When you own a 1920s bungalow, you quickly become familiar with renovations. Unfortunately, people don't always make the right choices. The home has been exteriorly renovated with HardiePlank® lap siding. However, they failed to use the same insect and anti-corrosion materials on the window treatments. Instead, the windows were trimmed in pine, then primed and painted. Over the years, the trim started to rot a lot. We chose to replace the pine trim with HardieTrim® boards, giving them the same decay resistance as these fiber cement products. If you find yourself in a similar situation, knowing how to replace wood window trim with HardieTrim boards can ensure you only do this type of renovation once.
Collect HardieTrim materials
We contacted James Hardie Building Products Inc. and they were kind enough to provide us with enough HardieTrim® panels to replace all of our window treatments. Since the previous windows had exterior sills, we needed to convert them to a more rain-resistant panel style. This also fits more into the traditional HardieTrim look.
PVC vs. HardieTrim Board <br>If you want rot-resistant window treatments, you have a few obvious choices: HardieTrim or PVC. The reason we contacted James Hardie instead of a PVC manufacturer had to do with heat. During the Florida summer, high temperatures cause PVC to expand significantly. In winter, it shrinks. In some climates, you can get as much as a 3/16" difference. While you can use a high quality window/decorative caulk to fix these issues, I prefer something like HardieTrim, which doesn't have as much movement and comes in a variety of texture and color options.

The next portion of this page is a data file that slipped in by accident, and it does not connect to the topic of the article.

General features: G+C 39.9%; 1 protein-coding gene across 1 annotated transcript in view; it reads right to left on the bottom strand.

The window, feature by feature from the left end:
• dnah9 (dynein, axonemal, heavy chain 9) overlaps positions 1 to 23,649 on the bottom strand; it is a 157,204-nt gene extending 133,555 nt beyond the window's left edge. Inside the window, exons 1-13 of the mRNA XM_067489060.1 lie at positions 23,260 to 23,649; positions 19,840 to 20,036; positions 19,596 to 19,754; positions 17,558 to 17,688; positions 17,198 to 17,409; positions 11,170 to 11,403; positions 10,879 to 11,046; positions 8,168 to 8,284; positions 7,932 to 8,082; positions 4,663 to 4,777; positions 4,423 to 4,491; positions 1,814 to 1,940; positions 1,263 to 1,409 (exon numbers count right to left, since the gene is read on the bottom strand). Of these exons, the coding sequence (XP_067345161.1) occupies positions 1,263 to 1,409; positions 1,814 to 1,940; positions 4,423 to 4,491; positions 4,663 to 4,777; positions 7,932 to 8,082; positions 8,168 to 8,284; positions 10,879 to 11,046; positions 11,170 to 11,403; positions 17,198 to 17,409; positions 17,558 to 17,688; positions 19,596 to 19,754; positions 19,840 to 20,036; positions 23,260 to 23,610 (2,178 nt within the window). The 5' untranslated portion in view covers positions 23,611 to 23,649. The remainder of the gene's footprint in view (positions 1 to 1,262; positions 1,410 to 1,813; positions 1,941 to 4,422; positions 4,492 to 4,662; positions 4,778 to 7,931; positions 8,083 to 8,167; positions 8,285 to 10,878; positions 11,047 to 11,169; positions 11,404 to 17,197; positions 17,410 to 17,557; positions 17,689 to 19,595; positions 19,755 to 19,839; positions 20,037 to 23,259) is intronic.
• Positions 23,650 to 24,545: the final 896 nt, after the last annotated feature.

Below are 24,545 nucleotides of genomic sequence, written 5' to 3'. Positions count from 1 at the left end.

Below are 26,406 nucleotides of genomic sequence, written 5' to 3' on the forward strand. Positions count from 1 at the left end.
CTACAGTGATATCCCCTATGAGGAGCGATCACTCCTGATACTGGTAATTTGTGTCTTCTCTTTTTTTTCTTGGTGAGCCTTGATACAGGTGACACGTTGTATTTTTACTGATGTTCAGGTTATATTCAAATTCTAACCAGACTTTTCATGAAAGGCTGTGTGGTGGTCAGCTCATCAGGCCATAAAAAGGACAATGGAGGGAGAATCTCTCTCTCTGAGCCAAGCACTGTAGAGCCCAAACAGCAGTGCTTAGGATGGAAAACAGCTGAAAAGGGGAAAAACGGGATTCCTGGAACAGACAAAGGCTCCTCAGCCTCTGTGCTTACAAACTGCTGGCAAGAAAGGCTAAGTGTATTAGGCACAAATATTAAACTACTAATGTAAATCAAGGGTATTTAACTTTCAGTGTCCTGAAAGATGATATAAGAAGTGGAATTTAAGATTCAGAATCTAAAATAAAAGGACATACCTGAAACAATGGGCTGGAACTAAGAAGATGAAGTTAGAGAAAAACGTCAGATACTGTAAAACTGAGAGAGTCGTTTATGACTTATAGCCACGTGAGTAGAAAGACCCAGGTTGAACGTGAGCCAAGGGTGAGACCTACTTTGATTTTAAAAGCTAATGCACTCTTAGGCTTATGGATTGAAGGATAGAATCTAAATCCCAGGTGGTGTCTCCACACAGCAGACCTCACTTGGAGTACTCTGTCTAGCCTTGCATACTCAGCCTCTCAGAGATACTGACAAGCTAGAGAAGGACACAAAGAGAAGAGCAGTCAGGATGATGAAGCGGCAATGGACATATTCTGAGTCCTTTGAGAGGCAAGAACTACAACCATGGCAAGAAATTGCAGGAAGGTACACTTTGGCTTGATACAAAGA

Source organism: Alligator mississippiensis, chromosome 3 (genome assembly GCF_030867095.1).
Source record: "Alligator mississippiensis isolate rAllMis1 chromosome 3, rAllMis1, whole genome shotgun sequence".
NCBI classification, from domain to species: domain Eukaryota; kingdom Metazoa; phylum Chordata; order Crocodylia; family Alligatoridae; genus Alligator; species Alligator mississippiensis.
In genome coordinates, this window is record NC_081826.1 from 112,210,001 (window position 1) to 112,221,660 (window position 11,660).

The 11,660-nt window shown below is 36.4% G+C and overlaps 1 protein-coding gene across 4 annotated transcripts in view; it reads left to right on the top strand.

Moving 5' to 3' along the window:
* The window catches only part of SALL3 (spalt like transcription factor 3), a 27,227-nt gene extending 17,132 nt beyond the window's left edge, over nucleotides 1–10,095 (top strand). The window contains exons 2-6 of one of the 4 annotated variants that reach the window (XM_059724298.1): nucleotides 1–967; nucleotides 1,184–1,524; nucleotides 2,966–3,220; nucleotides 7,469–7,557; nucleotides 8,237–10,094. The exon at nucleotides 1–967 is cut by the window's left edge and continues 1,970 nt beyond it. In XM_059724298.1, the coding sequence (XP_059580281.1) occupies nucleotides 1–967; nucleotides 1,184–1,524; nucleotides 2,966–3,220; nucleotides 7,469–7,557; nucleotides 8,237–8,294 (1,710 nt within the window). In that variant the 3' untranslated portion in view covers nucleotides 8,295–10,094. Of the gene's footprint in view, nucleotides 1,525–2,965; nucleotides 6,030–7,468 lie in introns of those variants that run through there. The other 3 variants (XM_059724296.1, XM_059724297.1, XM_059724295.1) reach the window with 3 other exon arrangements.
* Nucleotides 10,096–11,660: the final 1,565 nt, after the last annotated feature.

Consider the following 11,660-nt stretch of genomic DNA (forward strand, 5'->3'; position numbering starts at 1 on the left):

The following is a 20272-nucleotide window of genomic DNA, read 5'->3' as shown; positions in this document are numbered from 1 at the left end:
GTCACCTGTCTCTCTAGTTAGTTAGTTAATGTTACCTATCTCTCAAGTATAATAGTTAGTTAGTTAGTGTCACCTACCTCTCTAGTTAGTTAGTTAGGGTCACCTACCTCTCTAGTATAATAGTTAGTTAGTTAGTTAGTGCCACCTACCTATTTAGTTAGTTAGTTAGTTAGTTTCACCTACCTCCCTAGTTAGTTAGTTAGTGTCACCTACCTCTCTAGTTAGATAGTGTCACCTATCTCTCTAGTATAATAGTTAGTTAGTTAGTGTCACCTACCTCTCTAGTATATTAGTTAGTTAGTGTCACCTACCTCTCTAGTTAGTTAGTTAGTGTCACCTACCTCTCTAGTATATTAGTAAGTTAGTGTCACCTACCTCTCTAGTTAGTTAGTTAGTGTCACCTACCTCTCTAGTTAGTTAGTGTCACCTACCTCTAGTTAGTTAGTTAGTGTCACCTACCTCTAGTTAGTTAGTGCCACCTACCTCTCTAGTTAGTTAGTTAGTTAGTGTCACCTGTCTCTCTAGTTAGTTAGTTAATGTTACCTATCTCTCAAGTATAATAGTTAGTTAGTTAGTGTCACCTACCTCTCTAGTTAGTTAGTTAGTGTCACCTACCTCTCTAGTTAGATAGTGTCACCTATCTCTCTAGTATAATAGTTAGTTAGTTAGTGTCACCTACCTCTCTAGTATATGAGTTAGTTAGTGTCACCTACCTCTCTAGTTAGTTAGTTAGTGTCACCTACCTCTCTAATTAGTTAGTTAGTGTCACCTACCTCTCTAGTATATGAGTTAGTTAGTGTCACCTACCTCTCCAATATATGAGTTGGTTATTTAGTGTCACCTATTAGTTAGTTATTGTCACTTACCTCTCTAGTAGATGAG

For this project we used the following materials:
- 22) 3.5″ Wide HardieTrim Board 5/4 Smooth – Primed
- 16) 5.5″ Wide HardieTrim Board 5/4 Smooth – Primed
- 1) 11.25″ Wide HardieTrim Board 5/4 Smooth – Primed
HardieTrim 5/4 panels are approximately 1 inch thick, so they are ideal for use with HardiePlank lap siding. The thickness allows them to extend beyond the edge of the plank trim for a beautiful finished look. Each plank is 144 inches long and has a primed finish without any grain. We pick up directly from our local factory in Plant City, Florida.
About James Hardy
James Hardie is the inventor and foremost world leader of modern fiber cement technology and the European market leader in fiber gypsum products. James Hardie's products are found in more than 8 million homes and continue to set the standard for the manufacture, innovation, marketing and distribution of premium fiber cement products worldwide.
remove old or decaying trim
Removing old trim from this historic home required carefully cutting caulk joints with a razor, then prying them up with flat bars. Whenever possible, we use additional material to distribute the stress at the fulcrum. This helped us avoid breaking any existing HardiePlank siding. Doing so would result in a lot of unnecessary labor.